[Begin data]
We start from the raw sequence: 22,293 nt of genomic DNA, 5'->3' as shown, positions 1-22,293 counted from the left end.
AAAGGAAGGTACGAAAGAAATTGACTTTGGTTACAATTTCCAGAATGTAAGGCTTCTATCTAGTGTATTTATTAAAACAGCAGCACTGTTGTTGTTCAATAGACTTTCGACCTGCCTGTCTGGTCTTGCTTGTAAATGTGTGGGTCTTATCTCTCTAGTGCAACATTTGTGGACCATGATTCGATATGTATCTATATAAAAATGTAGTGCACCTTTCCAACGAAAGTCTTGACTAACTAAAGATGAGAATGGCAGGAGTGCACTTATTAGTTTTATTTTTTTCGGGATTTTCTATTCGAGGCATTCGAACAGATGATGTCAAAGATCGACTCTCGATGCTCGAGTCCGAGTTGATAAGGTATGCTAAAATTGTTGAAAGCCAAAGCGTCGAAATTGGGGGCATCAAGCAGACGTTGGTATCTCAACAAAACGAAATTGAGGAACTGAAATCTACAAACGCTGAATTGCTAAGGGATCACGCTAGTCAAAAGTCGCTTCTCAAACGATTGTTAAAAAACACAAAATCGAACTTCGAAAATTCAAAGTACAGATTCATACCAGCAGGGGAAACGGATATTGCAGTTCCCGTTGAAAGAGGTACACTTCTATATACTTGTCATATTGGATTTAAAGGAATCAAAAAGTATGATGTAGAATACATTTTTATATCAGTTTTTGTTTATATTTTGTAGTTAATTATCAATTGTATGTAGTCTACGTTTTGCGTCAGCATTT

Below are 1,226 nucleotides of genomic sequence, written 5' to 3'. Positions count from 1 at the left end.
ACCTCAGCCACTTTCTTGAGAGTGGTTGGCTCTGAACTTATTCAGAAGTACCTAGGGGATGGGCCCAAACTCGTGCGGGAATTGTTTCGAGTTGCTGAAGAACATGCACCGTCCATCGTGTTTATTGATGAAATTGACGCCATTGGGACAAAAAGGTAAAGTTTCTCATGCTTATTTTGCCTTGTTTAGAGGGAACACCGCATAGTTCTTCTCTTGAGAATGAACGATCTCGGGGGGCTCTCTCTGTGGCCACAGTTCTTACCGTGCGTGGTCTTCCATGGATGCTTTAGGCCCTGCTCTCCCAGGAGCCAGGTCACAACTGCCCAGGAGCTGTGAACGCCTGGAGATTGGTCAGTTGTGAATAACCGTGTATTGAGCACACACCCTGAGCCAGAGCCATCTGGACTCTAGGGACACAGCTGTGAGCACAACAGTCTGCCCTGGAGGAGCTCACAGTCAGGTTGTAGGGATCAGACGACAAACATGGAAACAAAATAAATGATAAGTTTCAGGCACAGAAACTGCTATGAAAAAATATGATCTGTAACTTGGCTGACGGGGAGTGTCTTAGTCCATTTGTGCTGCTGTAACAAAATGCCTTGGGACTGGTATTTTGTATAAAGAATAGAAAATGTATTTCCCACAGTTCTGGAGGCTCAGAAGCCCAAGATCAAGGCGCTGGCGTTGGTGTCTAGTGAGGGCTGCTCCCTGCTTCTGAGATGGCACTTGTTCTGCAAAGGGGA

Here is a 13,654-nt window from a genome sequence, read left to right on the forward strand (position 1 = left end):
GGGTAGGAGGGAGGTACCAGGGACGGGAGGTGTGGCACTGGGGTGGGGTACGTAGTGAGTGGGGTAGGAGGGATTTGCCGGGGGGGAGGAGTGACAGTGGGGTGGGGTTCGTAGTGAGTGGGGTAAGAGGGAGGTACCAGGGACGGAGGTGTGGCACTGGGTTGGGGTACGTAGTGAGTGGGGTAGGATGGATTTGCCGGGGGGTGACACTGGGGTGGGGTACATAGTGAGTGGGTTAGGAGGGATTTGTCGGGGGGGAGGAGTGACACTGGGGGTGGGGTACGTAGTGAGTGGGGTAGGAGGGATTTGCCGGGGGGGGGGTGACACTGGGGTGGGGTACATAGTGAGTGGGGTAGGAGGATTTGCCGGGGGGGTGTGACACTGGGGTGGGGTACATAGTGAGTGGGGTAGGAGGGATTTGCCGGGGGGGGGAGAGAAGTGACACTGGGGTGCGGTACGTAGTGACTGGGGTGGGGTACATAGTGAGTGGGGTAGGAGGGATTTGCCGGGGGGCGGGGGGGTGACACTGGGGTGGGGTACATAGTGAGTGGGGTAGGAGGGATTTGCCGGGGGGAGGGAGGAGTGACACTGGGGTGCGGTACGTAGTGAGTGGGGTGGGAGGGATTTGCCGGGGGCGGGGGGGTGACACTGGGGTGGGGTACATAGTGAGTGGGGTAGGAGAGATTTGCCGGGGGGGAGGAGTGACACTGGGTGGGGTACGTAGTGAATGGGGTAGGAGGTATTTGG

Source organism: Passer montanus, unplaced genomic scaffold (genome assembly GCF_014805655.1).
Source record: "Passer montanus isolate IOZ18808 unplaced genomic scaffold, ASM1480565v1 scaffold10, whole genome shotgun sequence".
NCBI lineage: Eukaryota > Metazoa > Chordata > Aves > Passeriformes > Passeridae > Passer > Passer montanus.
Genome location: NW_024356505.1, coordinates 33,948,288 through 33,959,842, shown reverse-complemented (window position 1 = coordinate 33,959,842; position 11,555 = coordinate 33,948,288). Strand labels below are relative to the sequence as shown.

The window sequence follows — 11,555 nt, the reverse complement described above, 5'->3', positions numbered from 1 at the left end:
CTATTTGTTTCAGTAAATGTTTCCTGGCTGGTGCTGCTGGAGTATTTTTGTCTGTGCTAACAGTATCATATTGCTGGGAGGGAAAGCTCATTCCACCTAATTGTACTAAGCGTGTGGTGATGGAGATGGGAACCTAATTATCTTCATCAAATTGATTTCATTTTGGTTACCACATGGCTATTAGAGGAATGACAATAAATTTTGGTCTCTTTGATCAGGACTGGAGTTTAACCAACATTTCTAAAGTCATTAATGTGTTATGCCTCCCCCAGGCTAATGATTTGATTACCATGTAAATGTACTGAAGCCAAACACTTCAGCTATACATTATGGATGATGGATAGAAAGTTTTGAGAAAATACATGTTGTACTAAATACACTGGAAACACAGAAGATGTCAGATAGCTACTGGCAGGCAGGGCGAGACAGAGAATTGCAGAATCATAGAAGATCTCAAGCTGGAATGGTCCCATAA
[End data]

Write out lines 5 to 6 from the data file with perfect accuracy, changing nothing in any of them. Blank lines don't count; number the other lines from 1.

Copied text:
Here is a 13,654-nt window from a genome sequence, read left to right on the forward strand (position 1 = left end):
GGGTAGGAGGGAGGTACCAGGGACGGGAGGTGTGGCACTGGGGTGGGGTACGTAGTGAGTGGGGTAGGAGGGATTTGCCGGGGGGGAGGAGTGACAGTGGGGTGGGGTTCGTAGTGAGTGGGGTAAGAGGGAGGTACCAGGGACGGAGGTGTGGCACTGGGTTGGGGTACGTAGTGAGTGGGGTAGGATGGATTTGCCGGGGGGTGACACTGGGGTGGGGTACATAGTGAGTGGGTTAGGAGGGATTTGTCGGGGGGGAGGAGTGACACTGGGGGTGGGGTACGTAGTGAGTGGGGTAGGAGGGATTTGCCGGGGGGGGGGTGACACTGGGGTGGGGTACATAGTGAGTGGGGTAGGAGGATTTGCCGGGGGGGTGTGACACTGGGGTGGGGTACATAGTGAGTGGGGTAGGAGGGATTTGCCGGGGGGGGGAGAGAAGTGACACTGGGGTGCGGTACGTAGTGACTGGGGTGGGGTACATAGTGAGTGGGGTAGGAGGGATTTGCCGGGGGGCGGGGGGGTGACACTGGGGTGGGGTACATAGTGAGTGGGGTAGGAGGGATTTGCCGGGGGGAGGGAGGAGTGACACTGGGGTGCGGTACGTAGTGAGTGGGGTGGGAGGGATTTGCCGGGGGCGGGGGGGTGACACTGGGGTGGGGTACATAGTGAGTGGGGTAGGAGAGATTTGCCGGGGGGGAGGAGTGACACTGGGTGGGGTACGTAGTGAATGGGGTAGGAGGTATTTGG